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Introduction to Decorators

Decorators are a new feature of JavaScript and TypeScript that enable you to wrap functions with new features, without modifying the underlying implementation of the function. In this lightning talk, you’ll get a whistlestop introduction to decorators as we implement a light-weight web framework, inspired by the Python Flask web framework.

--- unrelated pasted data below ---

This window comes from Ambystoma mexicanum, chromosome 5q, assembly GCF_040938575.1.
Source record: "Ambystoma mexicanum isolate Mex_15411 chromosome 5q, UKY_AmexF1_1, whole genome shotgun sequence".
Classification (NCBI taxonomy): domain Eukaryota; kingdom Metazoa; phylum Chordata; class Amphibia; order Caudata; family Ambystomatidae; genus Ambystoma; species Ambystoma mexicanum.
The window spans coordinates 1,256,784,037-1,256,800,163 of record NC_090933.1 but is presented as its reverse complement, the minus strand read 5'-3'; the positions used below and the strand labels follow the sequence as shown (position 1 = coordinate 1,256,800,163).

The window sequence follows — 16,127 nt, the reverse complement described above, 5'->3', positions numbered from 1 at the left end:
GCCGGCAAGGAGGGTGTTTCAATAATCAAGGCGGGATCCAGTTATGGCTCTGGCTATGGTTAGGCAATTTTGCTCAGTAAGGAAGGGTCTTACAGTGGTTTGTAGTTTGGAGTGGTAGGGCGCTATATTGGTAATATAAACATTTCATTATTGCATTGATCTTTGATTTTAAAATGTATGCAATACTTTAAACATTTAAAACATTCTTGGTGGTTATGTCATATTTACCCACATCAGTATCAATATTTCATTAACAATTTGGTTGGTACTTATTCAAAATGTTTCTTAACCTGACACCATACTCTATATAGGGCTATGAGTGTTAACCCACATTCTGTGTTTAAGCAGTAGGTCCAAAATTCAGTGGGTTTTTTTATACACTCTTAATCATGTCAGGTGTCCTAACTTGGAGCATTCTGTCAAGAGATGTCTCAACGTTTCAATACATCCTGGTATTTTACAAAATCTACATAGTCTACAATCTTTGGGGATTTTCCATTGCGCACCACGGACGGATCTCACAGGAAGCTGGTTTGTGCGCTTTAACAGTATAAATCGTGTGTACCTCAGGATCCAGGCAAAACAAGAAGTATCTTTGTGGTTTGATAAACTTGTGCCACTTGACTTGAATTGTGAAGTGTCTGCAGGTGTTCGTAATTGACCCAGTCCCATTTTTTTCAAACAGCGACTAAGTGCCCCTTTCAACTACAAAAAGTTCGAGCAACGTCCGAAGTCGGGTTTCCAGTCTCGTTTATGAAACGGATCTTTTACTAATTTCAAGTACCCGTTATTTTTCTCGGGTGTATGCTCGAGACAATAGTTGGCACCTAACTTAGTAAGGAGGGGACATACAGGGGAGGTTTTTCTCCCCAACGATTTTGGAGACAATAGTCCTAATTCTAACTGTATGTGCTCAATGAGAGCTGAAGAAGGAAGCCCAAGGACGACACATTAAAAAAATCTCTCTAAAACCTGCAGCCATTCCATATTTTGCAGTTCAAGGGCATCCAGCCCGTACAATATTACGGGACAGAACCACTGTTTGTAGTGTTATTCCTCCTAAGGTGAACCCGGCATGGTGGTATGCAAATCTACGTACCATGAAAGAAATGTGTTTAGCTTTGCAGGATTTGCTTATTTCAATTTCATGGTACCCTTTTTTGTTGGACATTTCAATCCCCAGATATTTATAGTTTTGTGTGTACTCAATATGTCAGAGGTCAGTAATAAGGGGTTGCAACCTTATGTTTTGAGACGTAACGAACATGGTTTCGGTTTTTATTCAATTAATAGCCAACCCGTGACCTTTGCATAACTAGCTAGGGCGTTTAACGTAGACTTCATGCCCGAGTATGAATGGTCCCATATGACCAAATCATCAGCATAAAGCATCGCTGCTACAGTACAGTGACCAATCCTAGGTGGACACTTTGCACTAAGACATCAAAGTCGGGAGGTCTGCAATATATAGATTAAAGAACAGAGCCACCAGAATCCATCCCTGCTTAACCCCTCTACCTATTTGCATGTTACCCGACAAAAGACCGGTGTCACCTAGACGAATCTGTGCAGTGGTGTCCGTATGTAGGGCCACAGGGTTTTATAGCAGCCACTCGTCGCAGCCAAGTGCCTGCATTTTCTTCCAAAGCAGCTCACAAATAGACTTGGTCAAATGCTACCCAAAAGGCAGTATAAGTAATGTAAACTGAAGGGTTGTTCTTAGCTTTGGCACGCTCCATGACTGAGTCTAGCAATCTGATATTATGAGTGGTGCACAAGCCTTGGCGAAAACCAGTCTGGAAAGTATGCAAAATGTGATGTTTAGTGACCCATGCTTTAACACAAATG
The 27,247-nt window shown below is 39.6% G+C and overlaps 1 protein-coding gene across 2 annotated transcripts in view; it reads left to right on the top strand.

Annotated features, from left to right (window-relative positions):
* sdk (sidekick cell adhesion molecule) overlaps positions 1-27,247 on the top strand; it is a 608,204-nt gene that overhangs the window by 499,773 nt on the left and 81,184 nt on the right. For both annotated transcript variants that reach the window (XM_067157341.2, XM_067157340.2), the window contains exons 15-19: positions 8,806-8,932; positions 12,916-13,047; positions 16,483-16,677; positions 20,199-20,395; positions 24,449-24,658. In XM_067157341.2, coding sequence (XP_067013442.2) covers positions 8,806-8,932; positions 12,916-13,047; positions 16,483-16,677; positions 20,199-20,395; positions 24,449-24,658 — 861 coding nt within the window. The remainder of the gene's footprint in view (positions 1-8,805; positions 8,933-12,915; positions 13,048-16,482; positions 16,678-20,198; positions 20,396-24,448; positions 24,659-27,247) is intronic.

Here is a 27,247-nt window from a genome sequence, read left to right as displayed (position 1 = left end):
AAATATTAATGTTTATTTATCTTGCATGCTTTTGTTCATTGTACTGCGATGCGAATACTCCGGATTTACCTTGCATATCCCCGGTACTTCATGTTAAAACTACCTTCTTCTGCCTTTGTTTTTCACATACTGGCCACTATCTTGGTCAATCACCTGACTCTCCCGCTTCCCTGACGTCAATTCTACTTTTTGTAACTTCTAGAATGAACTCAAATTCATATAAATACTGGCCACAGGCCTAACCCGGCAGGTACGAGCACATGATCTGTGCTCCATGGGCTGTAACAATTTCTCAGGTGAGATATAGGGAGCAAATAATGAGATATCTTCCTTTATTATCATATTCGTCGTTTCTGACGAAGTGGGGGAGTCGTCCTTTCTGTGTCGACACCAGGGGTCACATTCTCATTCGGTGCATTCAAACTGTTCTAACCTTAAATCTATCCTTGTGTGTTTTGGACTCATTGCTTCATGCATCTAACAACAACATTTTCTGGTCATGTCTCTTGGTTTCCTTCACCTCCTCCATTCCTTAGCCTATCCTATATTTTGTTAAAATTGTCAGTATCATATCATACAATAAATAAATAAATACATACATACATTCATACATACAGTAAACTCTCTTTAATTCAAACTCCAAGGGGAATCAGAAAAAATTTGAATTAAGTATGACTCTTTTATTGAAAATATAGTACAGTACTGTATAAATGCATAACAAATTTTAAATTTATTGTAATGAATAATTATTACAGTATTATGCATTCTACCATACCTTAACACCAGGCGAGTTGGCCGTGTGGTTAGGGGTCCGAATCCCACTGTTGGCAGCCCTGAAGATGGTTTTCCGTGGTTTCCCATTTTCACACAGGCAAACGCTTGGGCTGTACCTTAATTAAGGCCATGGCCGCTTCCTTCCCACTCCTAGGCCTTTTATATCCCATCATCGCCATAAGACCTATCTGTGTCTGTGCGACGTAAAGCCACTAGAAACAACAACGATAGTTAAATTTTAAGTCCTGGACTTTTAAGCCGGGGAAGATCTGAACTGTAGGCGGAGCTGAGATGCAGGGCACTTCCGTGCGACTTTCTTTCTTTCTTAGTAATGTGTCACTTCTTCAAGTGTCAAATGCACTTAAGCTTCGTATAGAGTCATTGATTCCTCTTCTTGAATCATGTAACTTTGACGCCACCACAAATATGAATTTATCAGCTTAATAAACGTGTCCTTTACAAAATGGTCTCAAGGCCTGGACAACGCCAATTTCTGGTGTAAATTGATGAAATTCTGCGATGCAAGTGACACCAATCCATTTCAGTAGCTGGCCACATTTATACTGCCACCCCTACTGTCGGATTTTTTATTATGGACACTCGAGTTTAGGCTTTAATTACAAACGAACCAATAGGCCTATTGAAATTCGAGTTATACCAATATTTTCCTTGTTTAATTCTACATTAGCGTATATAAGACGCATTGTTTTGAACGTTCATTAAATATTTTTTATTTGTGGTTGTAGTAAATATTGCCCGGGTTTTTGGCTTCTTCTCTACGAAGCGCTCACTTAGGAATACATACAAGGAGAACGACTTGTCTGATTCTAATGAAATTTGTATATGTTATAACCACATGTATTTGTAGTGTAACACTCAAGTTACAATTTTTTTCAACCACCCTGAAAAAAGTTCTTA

Kevin is the Head of Developer Relations at Deno. Kevin is a long time JavaScript developer, educator, and open source contributor. In addition to authoring a handful of popular Node.js modules on npm, Kevin created the open source educational PC game TerminalQuest (formerly TwilioQuest) using web technologies, which has been enjoyed by over one million players. On the Deno team, Kevin is focused on documentation, userland tools, developer experience, and community programs. Kevin and his family live just outside Minneapolis, MN, USA.


Kevin Whinnery 0:00